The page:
I'm just really sad at the hate I see. I am sad that we are so divided that we can't even seem to speak to each other anymore. Under my tin hat, I believe this is intended, and it makes me even more sad that we allow ourselves to be manipulated in such a fucked up way, or rather that I allow myself to be manipulated this way. I thought I was vigilant.

    23 votes
    1. [3]
      knocklessmonster
      Link Parent
      Can you give me a source on this second shooter? I'm just curious about the motivation in contrast to the white nationalist motivations of the last few. Even where it happens would be enough,...

      Can you give me a source on this second shooter? I'm just curious about the motivation in contrast to the white nationalist motivations of the last few.

      Even where it happens would be enough, frankly, so I can Google it myself.

      4 votes
      1. [2]
        imperialismus
        Link Parent
        Snopes: CNN says he even liked a pro-guncontrol tweet just days before the shooting.

        Snopes:

        Police have stated that they are “not close at all” to figuring out a motive for the shooting. The specific claim that Betts described himself on social media as a leftist, as pro-Satan, and as an Elizabeth Warren supporter, however, is true.

        CNN says he even liked a pro-guncontrol tweet just days before the shooting.

        6 votes
        1. knocklessmonster
          Link Parent
          I hadn't even heard the right-wing spin, but had thought it was another white nationalist thing, not a deranged copycat.

          I hadn't even heard the right-wing spin, but had thought it was another white nationalist thing, not a deranged copycat.

          1 vote
    2. Bullmaestro
      Link Parent
      Sometimes, I look at our society and feel like we need a reset button. Especially when I look at the bile that parts of the internet (4chan, 8chan, Voat, Reddit, etc) keep spewing out.

      Sometimes, I look at our society and feel like we need a reset button. Especially when I look at the bile that parts of the internet (4chan, 8chan, Voat, Reddit, etc) keep spewing out.

      1 vote
  3. [2]
    feigneddork
    Link
    There are some really good points here, but I just want to add that this was written in 2014. Back then Obama was still president, so there may have been a bit more... optimism in how we see...

    There are some really good points here, but I just want to add that this was written in 2014. Back then Obama was still president, so there may have been a bit more... optimism in how we see people. At least back then shit wasn't quite as devisive as it is now.

    19 votes
    1. PopeRigby
      Link Parent
      You're right. I didn't notice than when I posted. I got this from a chat room I'm in, and I didn't check the date for some reason.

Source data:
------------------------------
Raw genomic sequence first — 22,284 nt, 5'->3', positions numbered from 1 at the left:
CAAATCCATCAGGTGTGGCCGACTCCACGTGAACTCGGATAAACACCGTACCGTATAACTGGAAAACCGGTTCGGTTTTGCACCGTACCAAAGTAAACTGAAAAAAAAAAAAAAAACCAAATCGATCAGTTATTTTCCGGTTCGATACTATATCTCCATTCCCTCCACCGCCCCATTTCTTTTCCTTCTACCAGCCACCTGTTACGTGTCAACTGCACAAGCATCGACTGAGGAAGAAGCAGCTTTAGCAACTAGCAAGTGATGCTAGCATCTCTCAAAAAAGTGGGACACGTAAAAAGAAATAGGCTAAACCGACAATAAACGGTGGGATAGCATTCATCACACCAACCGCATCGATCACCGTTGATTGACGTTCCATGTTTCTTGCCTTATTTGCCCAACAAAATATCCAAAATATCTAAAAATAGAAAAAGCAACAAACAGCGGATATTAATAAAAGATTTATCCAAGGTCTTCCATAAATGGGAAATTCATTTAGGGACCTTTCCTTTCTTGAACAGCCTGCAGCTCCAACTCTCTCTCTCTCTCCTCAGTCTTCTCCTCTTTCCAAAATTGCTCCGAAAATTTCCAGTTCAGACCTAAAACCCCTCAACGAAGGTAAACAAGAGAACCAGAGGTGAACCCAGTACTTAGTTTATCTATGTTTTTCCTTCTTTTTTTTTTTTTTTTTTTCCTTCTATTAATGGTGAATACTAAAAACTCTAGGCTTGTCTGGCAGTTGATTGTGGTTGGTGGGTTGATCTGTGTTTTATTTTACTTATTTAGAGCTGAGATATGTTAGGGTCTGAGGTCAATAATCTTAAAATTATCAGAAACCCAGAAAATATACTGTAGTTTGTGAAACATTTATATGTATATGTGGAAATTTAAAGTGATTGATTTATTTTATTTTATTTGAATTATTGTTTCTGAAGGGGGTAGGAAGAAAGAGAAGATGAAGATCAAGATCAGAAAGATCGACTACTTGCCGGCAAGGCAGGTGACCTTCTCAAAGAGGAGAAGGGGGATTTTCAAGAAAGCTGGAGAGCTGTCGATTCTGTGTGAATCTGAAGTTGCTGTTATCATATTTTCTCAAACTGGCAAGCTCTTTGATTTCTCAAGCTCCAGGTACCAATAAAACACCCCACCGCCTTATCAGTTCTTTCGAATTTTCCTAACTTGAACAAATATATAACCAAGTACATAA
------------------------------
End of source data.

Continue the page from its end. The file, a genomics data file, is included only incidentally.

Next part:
You're right. I didn't notice than when I posted. I got this from a chat room I'm in, and I didn't check the date for some reason.

      3 votes
  4. meme
    Link
    In Andrew WK's ideal world, how are disagreements resolved between two highly opposed forces? For example, Republicans think abortion is killing a baby and Democrats thinking outlawing abortion is...

    the world is being destroyed by one side believing the other side is destroying the world.

    In Andrew WK's ideal world, how are disagreements resolved between two highly opposed forces? For example, Republicans think abortion is killing a baby and Democrats thinking outlawing abortion is a violation of women's bodily autonomy. If both sides recognize each other as full humans with varied beliefs, how does that get us any closer to deciding if abortion should be legal or not? One side must win and one side must lose.

    Politics isn't about holding hands and singing kumbaya, it's about brokering decisions between disagreeing groups of people. As long as human beings have different beliefs and different goals, it's going to be contentious. Thinking that the other side is "destroying the world" is just a recognition of having your beliefs and goals about the world be failed because another side's vision got to govern.

    At best, what Andrew WK is asking for is a democracy where people don't have any emotional attachments to politics. If I believe in "choice", you believe in "life", we go to the polls, and Republicans lose and your tax dollars are paying for babies to be murdered, you're not allowed to be angry about it or to think anything was destroyed.

    So his advice is for something even worse than radical centrism - apathy.

    If I was the one giving advice here I would have told the letter writer and his dad to be as passionate about politics as they liked, but to make a "no politics" rule at family gatherings. I would tell them to push past the tensions of past arguments to reforge their bonds and love with each other. You can hate Republican dad's political view and think he's voting to destroy the world and still love and get along with him. I manage this just fine with my own Republican relatives.

    9 votes
  5. [37]
    Comment deleted by author
    Link
    1. [27]
      Loire
      Link Parent
      Just a heads up you missed the reply and made a separate comment. Have you considered that the reason American politics are this polarized is because Republicans and their associates have been...

      Just a heads up you missed the reply and made a separate comment.

      The whole letter is a general appeal to our humanity, and you've turned it into a political debate. You're arguing against a giant angry straw man.